Will an (onshore) forward market for the RMB change the world?
from Follow the Money

Will an (onshore) forward market for the RMB change the world?

More on:


Dan Drezner and David Altig are waxing enthusiastic about China's decision to allow domestic banks to trade the RMB forward - a development that in theory will help Chinese firms to better "hedge" their currency risk. 

This no doubt is a part of China's overall plan to introduce - gradually - more flexibility into their exchange rate regime.  China wants its firms to be able to insure against a more volatile exchange rate before it allows a more volatile exchange rate.

But count me a continued skeptic about the real impact of this reform.

Here is why:

A market requires more than just the legal ability to sell a contract.   A real market - one that works without heavy central bank intervention -- requires both buyers and sellers on both sides of the contract.   One private party has to be willing to sell RMB forward for dollars (at a set price) and another has to be willing to buy the RMB forward at that price.

In many emerging economies, particularly emerging markets with fixed or heavily managed exchange rates, private demand for foreign currency is all on one side of the market.   As a result, hedging markets often only work because the government - whether the Treasury or the Central Bank - steps in and sells private firms the exchange rate insurance that they want.   And I suspect that will be the case in China as well.

Usually, private firms in emerging market economies have wanted more protection against the risk of currency depreciation than private actors in the market were willing to supply, so the government steps in to sell protection against the risk of a fall in the value of the local currency.   Think of the Mexico's finance ministry selling dollar-indexed debt - Tesobonos -- in 1994 (dollar-denominated debt offers insurance against the risk of depreciation, it has an embedded forward contract), the Bank of Thailand selling the baht forward in 1997, or Brazil selling dollar-indexed debt in 1998 and again in 2002.

In each of these case, the market worked because the government supplied the exchange rate insurance the private sector wanted - and in most cases, the government ended up taking large losses on the insurance it sold (See Roubini and Setser, 2004, Chapter 2).  Brazil avoided a private sector crisis in 1999 by selling its firms insurance in 1998 -- but that meant the government's own indebtedness went way up after Brazil's devaluation.

In China, there is, to put it mildly, little risk that the RMB will fall in value (depreciate) against the dollar -- or, more accurately, little risk that the RMB will depreciate against the dollar except as a result of changes in the euro/ dollar and the resulting mechanical operation of the basket peg.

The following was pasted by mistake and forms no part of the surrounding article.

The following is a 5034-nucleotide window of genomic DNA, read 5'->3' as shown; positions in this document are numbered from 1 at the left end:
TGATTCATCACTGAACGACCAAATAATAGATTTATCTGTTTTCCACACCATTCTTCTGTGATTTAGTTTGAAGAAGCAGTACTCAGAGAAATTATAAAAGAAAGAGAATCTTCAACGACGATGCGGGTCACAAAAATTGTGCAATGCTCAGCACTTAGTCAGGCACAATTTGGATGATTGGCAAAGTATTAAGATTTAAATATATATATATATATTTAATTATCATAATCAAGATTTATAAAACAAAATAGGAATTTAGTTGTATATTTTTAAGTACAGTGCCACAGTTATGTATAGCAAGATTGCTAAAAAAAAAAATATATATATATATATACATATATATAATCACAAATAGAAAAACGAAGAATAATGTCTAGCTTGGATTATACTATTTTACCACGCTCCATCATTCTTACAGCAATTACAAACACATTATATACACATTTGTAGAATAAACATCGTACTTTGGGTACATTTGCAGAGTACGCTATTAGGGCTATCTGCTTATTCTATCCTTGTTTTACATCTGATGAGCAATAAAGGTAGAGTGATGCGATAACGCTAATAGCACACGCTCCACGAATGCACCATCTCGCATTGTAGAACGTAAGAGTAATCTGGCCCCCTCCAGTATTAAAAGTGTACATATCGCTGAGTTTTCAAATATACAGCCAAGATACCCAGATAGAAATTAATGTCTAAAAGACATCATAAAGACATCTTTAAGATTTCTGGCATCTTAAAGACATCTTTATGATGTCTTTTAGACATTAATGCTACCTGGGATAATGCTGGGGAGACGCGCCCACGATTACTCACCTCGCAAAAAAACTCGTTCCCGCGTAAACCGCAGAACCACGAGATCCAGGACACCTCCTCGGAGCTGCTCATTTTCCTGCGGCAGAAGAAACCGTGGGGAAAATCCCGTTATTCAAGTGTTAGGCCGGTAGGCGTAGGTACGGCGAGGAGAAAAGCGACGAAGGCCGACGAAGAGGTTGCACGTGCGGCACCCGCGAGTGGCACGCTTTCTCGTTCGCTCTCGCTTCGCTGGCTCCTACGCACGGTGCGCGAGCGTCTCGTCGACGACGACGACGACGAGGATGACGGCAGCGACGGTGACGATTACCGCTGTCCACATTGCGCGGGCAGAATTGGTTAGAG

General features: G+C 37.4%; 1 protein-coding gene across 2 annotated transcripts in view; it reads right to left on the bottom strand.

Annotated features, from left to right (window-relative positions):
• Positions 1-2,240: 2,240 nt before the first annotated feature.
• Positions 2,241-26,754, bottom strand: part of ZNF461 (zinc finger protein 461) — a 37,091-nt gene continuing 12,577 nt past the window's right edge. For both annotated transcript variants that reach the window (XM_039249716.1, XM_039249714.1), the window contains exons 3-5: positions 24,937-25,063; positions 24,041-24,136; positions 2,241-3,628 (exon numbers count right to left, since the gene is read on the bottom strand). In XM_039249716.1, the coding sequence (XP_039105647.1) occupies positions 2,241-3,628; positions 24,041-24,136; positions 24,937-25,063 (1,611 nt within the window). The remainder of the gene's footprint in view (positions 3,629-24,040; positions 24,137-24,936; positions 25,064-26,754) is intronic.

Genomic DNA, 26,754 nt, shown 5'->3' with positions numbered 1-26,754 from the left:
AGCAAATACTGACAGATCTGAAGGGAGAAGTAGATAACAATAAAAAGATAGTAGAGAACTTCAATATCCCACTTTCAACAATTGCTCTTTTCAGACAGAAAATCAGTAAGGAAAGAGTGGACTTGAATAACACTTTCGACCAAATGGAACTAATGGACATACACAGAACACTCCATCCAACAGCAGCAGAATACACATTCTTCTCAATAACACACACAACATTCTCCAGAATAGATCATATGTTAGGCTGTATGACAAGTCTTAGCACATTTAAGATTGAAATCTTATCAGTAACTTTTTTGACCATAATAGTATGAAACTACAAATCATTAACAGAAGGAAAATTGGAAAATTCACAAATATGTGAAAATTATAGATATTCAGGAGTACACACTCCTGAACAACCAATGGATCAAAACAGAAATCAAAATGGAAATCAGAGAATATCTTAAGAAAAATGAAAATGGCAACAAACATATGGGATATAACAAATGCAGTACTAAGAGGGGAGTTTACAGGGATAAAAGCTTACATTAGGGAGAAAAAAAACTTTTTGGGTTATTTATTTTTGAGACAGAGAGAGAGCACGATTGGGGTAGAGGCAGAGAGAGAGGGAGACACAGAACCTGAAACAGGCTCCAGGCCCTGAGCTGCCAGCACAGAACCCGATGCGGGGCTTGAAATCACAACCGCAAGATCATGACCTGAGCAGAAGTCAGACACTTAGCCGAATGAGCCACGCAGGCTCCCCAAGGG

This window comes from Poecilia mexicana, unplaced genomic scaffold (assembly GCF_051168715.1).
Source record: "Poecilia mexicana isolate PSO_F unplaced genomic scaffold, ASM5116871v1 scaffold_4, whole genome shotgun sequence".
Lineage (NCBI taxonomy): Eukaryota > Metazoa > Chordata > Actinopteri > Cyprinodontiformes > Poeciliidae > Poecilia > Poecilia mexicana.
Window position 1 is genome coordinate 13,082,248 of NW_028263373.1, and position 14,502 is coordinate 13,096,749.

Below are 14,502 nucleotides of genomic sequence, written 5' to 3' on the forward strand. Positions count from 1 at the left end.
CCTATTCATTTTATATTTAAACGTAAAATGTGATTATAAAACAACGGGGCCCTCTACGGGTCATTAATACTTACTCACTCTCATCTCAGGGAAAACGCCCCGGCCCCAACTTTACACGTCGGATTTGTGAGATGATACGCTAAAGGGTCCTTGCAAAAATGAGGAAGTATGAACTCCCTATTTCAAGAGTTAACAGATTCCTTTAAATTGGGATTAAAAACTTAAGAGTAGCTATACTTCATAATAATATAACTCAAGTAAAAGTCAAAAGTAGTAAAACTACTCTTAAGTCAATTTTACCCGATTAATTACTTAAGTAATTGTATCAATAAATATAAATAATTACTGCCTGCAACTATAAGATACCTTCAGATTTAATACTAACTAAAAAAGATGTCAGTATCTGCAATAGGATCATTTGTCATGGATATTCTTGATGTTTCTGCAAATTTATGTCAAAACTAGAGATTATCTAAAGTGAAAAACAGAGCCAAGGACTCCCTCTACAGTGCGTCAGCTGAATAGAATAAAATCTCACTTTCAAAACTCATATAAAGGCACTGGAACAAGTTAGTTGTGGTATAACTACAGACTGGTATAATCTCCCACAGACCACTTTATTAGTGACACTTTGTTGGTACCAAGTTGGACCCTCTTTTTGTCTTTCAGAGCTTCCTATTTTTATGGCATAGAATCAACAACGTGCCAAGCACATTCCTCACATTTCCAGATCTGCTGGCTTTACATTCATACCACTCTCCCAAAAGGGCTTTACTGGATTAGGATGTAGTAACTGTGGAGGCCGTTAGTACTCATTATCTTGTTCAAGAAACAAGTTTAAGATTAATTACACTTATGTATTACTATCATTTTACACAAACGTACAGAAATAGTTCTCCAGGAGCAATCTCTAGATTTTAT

As a result, there is not likely to be much demand for protection against the risk that the RMB will fall in value against the dollar.  But there is likely to be a lot of demand for protection against the risk of RMB will rise in value (appreciate) against the dollar.  Remember, the same contract that allows firms to hedge also allows punters to speculate on the future value of the currency - I would buy RMB forward at 8 per dollar if I could ...

As a result, I suspect that the forward market will only clear if the PBoC itself provides most of the insurance against the risk of appreciation, or if private banks are so confident in the future direction of PBoC policy that they are willing to sell the insurance.    It will be just like Mexico in 1994 - only the private sector will be betting on an RMB appreciation in mass rather than on a peso depreciation in mass.

Think about it.  Would a Chinese firm that plans to import lots of goods priced in dollars in say 2006 or 2007 want to hedge?  There is very little risk that the RMB will collapse in the interim, and thus little risk that exchange rate moves will drive the price of the imported goods way up.  Indeed, there is a significant chance that the RMB will appreciate between now and 2006 or 2007, making the imported good cheaper.  Rather than selling RMB forward for dollars, I suspect the importer would stay out of the market.  Not hedging effectively is a bet on future RMB appreciation.   Even now, some think Chinese importers are delaying purchases in the expectation that the RMB will rise.

An exporter on the other hand presumably would be quite happy to hedge against the risk that the RMB will appreciate.   If they could sell their future dollar export earnings forward for say 8 RMB, they no doubt would.